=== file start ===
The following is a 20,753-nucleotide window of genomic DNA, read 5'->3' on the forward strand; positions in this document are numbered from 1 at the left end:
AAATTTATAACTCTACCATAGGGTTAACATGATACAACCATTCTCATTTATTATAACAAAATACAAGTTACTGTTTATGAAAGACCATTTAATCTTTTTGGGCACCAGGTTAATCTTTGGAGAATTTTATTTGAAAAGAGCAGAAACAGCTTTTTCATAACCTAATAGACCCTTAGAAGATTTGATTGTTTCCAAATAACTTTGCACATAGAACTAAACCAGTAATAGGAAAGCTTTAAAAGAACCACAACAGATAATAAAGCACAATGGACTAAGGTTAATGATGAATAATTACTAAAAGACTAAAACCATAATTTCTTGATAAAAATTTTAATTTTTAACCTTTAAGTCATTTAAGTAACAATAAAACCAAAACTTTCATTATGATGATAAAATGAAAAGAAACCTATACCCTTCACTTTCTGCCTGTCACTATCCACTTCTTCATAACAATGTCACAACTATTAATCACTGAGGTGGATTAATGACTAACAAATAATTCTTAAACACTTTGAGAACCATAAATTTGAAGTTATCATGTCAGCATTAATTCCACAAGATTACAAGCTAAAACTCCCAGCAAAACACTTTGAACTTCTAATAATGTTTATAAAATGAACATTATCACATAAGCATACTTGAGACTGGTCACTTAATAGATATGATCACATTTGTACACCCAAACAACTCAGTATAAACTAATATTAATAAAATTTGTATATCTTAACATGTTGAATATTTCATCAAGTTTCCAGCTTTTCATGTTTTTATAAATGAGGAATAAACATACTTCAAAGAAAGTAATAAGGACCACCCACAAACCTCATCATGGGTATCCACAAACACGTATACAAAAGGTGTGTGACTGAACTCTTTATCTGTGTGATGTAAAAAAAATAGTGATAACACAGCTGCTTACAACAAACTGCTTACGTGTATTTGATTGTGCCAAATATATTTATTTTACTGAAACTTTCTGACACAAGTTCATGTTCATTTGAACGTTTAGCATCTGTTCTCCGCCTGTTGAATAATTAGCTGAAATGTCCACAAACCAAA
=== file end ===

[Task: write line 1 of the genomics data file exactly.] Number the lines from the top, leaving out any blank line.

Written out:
The following is a 20,753-nucleotide window of genomic DNA, read 5'->3' on the forward strand; positions in this document are numbered from 1 at the left end: